In many creative industries, our system has developed in such a way that support people, if you will, are given reasonably stable, paid, secure careers, while the creative folks whose work the others purvey? — are left with far fewer advantages.

At a museum of art, for example, the curators, conservationists, publicity people, membership officers, and security guards are on salary — as well they should be — with benefits and some job security. Who doesn’t get these things? The artists.

That art-museum example is tricky because, of course, only the most contemporary of such institutions’ artists may be alive.

So let’s look at the Thought Catalog Chorus and Orchetra. The symphony and singers are paid a salary only because they have contracts fiercely negotiated for by union representatives on their behalf. Otherwise, we’d be looking at the same issue — execs, PR and marketing folks, music librarians, fund-raising officials, rehearsal facility personnel…all might have ended up salaried while the musicians were not. And the composers? They’re going to need residencies and music-director positions to get anything stable going for themselves.

At a publishing house, the editors, designers, marketing, sales, and publicity people are on salary, with benefits and some job security — as well they should. Who doesn’t get these things? The authors.

And, by the way, at a self-publishing platform, ahem, there are formatters, Web masters, proof-readers, marketing folks, executives and others who are on salary, with benefits and some job security — as well they should be. Who doesn’t get these things? The authors.

This is the way of the world. Which doesn’t mean it’s any good. It’s unfair. It’s also fiendishly hard to change. Which doesn’t mean we shouldn’t try.

And this is what can send creative people, not just in books but in any cultural field, appealing to that dear audience, the beloved patron, the faithful fan…to you, the reader — in case you’ve forgotten who you are.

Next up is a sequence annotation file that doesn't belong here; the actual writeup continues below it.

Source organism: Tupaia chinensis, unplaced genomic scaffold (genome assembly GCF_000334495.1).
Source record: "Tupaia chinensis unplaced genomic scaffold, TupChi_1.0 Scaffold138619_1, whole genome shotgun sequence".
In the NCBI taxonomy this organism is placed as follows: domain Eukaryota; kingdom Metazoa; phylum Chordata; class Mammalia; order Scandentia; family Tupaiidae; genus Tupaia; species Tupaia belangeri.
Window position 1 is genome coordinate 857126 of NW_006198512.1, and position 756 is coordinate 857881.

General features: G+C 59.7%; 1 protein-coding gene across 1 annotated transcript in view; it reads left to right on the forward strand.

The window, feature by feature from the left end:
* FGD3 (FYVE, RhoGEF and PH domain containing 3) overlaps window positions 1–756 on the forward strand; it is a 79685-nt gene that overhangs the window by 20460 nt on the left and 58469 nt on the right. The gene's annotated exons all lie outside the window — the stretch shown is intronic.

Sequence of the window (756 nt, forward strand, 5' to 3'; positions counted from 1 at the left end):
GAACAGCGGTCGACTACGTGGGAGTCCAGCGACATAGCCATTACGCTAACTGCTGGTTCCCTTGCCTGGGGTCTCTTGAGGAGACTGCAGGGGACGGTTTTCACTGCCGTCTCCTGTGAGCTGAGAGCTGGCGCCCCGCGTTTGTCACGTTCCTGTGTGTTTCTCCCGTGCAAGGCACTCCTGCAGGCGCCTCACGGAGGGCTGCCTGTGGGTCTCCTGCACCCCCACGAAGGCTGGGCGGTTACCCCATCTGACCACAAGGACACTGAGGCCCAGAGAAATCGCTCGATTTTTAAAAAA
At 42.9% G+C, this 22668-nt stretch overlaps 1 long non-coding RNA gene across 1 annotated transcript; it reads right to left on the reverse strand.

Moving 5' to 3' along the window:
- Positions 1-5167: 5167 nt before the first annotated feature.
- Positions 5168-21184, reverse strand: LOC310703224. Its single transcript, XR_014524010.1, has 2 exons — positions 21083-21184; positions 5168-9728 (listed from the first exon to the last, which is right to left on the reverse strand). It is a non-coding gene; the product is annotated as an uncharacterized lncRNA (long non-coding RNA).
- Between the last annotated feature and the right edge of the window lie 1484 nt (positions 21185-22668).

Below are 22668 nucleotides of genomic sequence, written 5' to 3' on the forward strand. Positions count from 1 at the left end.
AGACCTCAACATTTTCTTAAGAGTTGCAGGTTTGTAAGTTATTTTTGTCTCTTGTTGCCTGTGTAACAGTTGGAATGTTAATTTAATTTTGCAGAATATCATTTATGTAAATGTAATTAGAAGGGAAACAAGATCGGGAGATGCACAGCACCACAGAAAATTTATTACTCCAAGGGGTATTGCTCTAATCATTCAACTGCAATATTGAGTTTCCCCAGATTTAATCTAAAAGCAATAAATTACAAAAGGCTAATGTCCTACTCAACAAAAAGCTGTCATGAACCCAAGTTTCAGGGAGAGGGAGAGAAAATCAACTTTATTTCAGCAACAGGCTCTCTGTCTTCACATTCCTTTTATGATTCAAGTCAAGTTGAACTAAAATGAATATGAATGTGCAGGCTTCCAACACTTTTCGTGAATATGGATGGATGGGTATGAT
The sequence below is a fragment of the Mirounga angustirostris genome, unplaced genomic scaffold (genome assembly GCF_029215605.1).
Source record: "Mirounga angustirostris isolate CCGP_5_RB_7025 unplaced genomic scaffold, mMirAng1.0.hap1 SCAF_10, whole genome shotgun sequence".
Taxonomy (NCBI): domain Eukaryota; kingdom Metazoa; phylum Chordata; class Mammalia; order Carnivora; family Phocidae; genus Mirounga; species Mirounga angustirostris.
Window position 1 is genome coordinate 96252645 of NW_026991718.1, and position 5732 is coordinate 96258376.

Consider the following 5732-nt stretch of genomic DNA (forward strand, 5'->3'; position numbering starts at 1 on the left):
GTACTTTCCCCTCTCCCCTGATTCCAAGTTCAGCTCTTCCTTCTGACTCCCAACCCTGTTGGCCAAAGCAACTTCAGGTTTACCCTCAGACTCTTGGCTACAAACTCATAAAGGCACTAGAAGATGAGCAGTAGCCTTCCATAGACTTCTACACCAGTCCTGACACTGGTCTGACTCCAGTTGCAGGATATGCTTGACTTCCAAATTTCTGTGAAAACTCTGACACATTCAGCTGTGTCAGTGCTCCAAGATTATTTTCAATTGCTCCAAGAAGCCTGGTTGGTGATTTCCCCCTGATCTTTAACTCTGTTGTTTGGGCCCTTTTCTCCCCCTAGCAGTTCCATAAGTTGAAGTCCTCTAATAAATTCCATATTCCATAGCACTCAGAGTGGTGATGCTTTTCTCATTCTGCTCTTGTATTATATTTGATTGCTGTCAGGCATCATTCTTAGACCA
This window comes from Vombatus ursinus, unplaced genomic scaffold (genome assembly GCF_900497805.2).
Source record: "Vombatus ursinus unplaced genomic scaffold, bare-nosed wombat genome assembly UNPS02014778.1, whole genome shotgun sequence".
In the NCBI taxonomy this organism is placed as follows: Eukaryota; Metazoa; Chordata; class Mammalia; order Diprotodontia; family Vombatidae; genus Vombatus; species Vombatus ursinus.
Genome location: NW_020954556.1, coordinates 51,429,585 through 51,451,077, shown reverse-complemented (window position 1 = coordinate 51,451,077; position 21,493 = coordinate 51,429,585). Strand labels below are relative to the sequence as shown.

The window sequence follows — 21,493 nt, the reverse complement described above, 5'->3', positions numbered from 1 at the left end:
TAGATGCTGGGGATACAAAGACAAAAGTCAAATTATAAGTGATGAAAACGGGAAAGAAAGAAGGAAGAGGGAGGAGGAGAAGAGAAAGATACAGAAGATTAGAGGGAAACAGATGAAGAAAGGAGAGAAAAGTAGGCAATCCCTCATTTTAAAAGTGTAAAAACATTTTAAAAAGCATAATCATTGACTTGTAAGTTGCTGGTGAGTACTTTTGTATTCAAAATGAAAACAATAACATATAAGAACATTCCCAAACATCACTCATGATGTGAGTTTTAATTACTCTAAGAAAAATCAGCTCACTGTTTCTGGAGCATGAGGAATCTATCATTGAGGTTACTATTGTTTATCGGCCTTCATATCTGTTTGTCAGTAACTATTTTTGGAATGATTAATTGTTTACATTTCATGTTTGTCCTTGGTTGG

Strangely, it’s a mistake.

The issues facing our writers and their colleagues in publishing today are fraught with interlocking interests, market contingencies, the pressures of fast digital change, the resilience of the aspirational writers, and the weight of an entertainment industry that threatens to overwhelm the entire fracas with videos, games, film, television, and music.

No wonder some folks feel like heading straight for the readers.

But see that first line I quoted? Directed at readers: “Without you there wouldn’t be a book industry.”

It doesn’t fly more than 10 feet. Blink, and it’s settling the ground. Because without writers, there wouldn’t be one, either. The line, way too quickly, sounds like pandering.

And ironically, the readers are one of the few groups we can afford to worry less about this time around in the great bid to make cultural work fairer. That’s unusual. Maybe there’s even something hopeful in such an historical anomaly. We might need to worry that the readers will wander off into the fields of video and binge TV viewing. But otherwise, the readers today are doing fine. Better than fine.

They, the customers, have more to read than they’ve had at any moment in history. And in the aggregate, I think it’s safe to say that more of it than ever before is affordable. In fact, low, low prices are one whole area of concern: we have an awful lot of people who have arrived, wanting to make a living in publishing, and trying to figure out how they’re going to manage that is beyond any of us at this point. Many people are working on it from many angles at many levels — that’s all good. No such effort is criticized here, we want every good idea. And meanwhile, those readers are reading on their phones, on their tablets, on their e-readers, on their paper, on their OLED-projected refrigerator monitors, and on Twitter where David Mitchell is blasting out a 6,000-word short story to them and Arjun Basu can crack them up with a single tweet from a story…that doesn’t quite exist. Wonderful days for readers. They’re grinning.

And they’re smart. Like NPR listeners, readers are perceptive. They, the consumers, know when they’re being fed a line. They can see your eyelashes batting. They know when you’re driving a wedge between them and somebody else. And far from getting you anywhere, that flattery can so blow up in your face.

This article is actually? — about them, the workers. The cultural workers. Especially the publishing workers. From the executive suites’ reception secretaries to the unknown writers at the corner desks in basements.

And if more energy goes into honest, forthright dialogue between members of the publishing community — especially members who think they don’t like each other’s positions — there’s a lot better chance that “you, the reader” will come out with a better, less dysfunctional publishing industry. TC mark